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Let $x_1=0 $ and for all n, $x_{n+1}$=$\sqrt{2+x_n}$

a)Prove: $x_n <2$

b)Prove: $x_{n+1} > x_n$


I made it through part a painlessly, however, b is giving me problems

Part a: If $ x_k<2 $ then $ x_{k+1}<2$

Attempt: $x_k+2<2+2$

$\sqrt{x_k+2}<\sqrt{2+2}$

$\sqrt{x_k+2}<2$

$x_{k+1}<2$ substitution from initial statement


Part b: Prove: $x_{n+1} > x_n$

Scratch work: $x_{k+1}$=$\sqrt{2+x_k}$ using algebra

$(x_{k+1})^2-2=x_k$

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Talk about "race condition" :-) –  Asaf Karagila Oct 15 '11 at 23:59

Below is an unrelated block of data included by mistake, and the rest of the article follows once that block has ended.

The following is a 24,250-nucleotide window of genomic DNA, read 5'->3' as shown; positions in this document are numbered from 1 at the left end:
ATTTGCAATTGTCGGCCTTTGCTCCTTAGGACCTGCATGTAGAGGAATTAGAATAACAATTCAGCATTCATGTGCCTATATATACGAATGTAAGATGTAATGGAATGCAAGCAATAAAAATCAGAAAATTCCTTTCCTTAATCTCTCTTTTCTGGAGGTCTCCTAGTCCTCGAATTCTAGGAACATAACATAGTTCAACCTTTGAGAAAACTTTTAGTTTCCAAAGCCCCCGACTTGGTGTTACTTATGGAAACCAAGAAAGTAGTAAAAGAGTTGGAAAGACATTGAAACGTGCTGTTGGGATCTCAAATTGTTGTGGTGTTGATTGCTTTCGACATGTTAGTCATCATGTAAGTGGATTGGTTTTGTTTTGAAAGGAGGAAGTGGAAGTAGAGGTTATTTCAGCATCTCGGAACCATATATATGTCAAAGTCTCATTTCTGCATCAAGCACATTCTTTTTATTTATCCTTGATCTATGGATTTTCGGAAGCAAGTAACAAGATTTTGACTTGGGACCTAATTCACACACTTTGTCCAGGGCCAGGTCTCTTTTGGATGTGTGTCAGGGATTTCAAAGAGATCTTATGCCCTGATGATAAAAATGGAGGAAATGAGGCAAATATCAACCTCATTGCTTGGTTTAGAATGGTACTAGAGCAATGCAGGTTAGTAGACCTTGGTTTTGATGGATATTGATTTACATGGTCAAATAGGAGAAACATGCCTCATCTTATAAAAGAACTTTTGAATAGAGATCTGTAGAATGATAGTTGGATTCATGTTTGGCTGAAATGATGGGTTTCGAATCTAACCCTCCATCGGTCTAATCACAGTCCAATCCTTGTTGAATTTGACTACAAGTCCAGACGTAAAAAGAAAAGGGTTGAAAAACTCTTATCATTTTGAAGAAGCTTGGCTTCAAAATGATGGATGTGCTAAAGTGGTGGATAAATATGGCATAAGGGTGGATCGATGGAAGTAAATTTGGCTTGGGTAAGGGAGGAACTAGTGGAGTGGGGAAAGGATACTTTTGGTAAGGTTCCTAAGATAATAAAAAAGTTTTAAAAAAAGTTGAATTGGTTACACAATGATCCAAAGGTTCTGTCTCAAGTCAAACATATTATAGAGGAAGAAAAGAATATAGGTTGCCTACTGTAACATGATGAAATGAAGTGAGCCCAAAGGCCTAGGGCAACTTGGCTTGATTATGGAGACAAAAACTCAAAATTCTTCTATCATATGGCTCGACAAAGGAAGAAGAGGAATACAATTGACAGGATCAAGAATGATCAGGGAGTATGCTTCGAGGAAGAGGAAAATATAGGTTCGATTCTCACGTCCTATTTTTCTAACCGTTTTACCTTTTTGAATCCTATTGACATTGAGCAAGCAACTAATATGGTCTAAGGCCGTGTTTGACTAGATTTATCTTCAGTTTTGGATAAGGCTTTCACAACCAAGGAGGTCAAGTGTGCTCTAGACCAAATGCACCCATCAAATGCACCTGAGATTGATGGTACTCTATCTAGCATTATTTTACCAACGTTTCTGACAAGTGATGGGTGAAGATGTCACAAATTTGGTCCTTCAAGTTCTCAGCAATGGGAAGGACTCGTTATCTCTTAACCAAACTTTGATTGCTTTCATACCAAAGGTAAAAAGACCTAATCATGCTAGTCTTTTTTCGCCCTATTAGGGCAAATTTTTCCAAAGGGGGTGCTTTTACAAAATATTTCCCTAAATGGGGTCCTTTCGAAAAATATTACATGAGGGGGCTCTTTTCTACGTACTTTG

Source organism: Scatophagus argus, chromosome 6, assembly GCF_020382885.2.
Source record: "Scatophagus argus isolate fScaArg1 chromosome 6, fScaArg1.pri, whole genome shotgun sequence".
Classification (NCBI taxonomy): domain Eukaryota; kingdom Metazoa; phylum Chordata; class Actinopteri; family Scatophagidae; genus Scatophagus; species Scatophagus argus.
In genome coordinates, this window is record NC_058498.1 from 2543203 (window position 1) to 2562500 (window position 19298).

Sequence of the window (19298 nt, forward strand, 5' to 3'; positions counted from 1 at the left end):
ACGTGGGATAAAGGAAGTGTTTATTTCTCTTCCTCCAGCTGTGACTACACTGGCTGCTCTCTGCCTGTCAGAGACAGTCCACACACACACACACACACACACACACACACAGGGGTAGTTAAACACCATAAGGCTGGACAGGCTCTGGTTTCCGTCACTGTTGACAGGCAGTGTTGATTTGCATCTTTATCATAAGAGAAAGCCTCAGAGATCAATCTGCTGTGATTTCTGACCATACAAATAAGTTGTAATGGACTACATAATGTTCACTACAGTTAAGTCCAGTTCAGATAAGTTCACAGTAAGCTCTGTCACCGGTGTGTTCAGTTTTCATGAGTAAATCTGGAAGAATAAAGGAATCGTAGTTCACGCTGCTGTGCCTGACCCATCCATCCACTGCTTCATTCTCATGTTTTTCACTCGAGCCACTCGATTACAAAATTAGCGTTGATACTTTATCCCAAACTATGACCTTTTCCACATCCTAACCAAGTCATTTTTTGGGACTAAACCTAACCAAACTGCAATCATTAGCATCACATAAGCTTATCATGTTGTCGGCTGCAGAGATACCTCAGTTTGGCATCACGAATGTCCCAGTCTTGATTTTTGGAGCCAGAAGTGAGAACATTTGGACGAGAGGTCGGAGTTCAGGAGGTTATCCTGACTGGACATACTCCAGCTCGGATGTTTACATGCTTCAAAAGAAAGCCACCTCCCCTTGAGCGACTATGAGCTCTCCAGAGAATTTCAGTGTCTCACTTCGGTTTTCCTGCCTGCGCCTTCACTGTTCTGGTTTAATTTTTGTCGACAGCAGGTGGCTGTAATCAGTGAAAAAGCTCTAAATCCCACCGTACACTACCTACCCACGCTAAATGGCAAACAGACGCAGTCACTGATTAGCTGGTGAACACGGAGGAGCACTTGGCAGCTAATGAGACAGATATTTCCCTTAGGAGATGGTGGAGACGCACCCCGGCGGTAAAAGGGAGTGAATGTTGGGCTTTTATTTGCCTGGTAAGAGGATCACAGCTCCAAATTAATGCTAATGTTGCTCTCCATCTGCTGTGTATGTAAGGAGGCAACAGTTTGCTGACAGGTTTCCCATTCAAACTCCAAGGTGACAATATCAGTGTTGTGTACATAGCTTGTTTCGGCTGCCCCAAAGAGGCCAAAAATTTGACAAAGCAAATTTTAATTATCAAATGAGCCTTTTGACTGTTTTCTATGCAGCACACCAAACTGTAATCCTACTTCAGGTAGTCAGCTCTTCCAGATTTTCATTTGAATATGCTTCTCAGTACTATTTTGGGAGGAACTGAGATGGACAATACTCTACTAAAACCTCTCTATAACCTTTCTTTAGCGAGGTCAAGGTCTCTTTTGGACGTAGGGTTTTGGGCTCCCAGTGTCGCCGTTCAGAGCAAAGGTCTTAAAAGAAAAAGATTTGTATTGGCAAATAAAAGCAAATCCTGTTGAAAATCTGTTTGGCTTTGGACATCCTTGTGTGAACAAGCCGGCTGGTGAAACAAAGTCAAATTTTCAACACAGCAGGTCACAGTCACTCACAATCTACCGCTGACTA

arete: Are you sure $x_{n+1}<x_n$ and not $x_n<x_{n+1}$? –  Asaf Karagila Oct 16 '11 at 0:01
1  
arete: the race condition comment was about me and Arturo making the same edit at the same time. Nothing about the contents of your question. –  Asaf Karagila Oct 16 '11 at 0:11
    
+1 for showing what you’ve done. –  Brian M. Scott Oct 16 '11 at 0:24

1 Answer 1

up vote 0 down vote accepted

You can get parts (a) and (b) with a single induction.

By definition $x_1=0$ and $x_2=\sqrt{2+x_1}=\sqrt2$, so $0\le x_1<x_2<2$. Now assume that $0\le x_n<x_{n+1}<2$ for some $n\in\mathbb{Z}^+$. Then $$2<2+x_n<2+x_{n+1}<4\;,$$ so $$\sqrt2<\sqrt{2+x_n}<\sqrt{2+x_{n+1}}<2\;.\tag{1}$$ But $\sqrt{2+x_n}=x_{n+1}$, and $\sqrt{2+x_{n+1}}=x_{n+2}$, so $(1)$ immediately implies that $$0\le x_{n+1}<x_{n+2}<2\;,$$ and it follows by induction that $0\le x_n<x_{n+1}<2$ for all $n\in\mathbb{Z}^+$.

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